The South Bay Law Firm Law Blog highlights developing trends in bankruptcy law and practice. Our aim is to provide general commentary on this evolving practice specialty.
 





 
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    Posts Tagged ‘Bankruptcy Abuse Prevention and Consumer Protection Act’

    Individual Chapter 11′s and “Absolute Priority”

    Tuesday, May 31st, 2011

    Many insolvency practitioners are familiar with the “high-asset” individual debtor – often a business owner or owner of rental property or other significant business and personal assets – whose financial problems are too large for standard “individual debtor” treatment.

    Such debtors are a prominent feature of commercial insolvency practice in California and other western states.  These individuals typically have obligations matching the size of their assets:  Their restructuring needs are too large for treatment through an “individual” Chapter 13 reorganization, and must instead be handled through the “business” reorganization provisions of a Chapter 11.

    When Congress amended the Bankruptcy Code in 2005, it recognized the need of some individuals to use the reorganization provisions of Chapter 11.  It provided certain amendments to Chapter 11 which parallel the “individual” reorganzation provisions of Chapter 13.

    But certain “individual” reorganization concepts do not translate clearly into Chapter 11′s “business” provisions.  Among the most troublesome of these is the question of whether an individual debtor can reorganize by paying objecting unsecured creditors less than 100% while continuing to retain existing property or assets for him- or herself.

    In Chapter 13, the answer to this question is “yes.”  But in Chapter 11 – at least until 2005 – the answer has historically been “no.”  This is because Chapter 11, oriented as it is toward business reorganization, prohibits a reorganizing debtor from retaining any property while an objecting class of unsecured creditors is paid something less than the entirety of its claims.  Known as the “absolute priority rule,” this prohibition has been a mainstay of Chapter 11 business practice for decades.

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    In 2005, Congress amended Chapter 11′s “absolute priority rule” provisions to provide that despite the “absolute priority” rule, individual Chapter 11 debtors could nevertheless retain certain types of property, even when objecting unsecured creditors are paid less than 100%.  For instance, an individual debtor may retain certain wages and earnings earned after the commencement of the debtor’s case.  But can the individual debtor retain other types of property (for example, a rental property or closely held stock in a business), while paying objecting creditors less than 100%?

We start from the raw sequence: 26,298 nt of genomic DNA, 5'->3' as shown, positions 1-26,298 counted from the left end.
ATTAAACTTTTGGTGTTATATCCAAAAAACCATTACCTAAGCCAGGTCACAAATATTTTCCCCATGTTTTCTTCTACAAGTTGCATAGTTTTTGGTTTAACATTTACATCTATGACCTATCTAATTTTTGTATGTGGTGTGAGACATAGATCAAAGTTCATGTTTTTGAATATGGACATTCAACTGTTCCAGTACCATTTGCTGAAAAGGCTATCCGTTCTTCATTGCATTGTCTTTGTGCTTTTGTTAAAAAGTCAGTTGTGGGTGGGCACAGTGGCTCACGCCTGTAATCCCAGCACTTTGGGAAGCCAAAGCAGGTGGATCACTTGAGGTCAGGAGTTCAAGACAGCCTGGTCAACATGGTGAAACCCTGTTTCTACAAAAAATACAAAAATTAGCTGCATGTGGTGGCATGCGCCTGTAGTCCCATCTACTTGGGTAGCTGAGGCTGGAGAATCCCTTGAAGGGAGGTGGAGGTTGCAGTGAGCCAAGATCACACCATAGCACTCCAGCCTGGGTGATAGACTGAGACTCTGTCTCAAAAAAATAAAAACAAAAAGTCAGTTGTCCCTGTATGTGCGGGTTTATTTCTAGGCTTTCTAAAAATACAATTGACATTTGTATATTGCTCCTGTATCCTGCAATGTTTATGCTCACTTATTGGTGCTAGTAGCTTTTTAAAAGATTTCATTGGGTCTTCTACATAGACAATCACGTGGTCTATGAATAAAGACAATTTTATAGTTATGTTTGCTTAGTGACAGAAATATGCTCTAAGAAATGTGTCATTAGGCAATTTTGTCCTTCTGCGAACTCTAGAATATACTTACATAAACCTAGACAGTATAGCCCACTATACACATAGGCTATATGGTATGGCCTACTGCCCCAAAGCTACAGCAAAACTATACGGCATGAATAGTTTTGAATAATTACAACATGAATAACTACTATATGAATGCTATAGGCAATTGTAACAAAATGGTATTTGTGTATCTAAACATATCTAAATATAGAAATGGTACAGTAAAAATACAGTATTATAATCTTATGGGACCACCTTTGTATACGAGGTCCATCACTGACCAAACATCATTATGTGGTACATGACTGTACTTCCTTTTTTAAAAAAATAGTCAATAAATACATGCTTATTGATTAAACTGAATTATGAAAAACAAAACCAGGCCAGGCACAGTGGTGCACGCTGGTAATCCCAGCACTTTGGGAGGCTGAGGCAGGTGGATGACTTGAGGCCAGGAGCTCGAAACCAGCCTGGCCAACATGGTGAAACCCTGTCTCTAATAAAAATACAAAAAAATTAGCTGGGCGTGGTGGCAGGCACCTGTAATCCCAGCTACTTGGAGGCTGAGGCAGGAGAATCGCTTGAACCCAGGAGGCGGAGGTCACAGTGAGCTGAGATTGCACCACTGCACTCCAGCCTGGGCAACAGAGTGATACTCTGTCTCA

Congress’ “absolute priority rule” amendments for individual debtors are ambiguous – as is the language of a section which expands the definition of “property” included within the individual Chapter 11 debtor’s estate (paralleling similar treatment of individual Chapter 13 debtors).  As a result, Bankruptcy Courts are split on the question of whether or not the “absolute priority rule” applies to individual Chapter 11 debtors.

    Until very recently, the Central District of California – one of the nation’s largest, and a frequent filing destination for individual Chapter 11 cases – had been silent on the issue.  This month, however, Judge Theodor Albert of Santa Ana joined a growing number of courts which conclude that Congress’ 2005 “absolute priority rule” amendments apply only to individual wages and earnings, and that individuals cannot retain other types of property where objecting creditors are paid less than 100%.

    In a careful, 13-page decision issued for publication, Judge Albert collected and examined cases on both sides of this question and concluded:

    After BAPCPA, the debtor facing opposition of any one unsecured creditor must devote 5 years worth of “projected disposable income,” at a minimum (or longer if the plan is longer).  But [the] debtor is not compelled to give also his additional earnings or after-acquired property net of living expenses beyond five years unless the plan is proposed for a period longer than five years.  But there is no compelling reason to also conclude that prepetition property need not be pledged under the plan as the price for cram down, just as it has always been.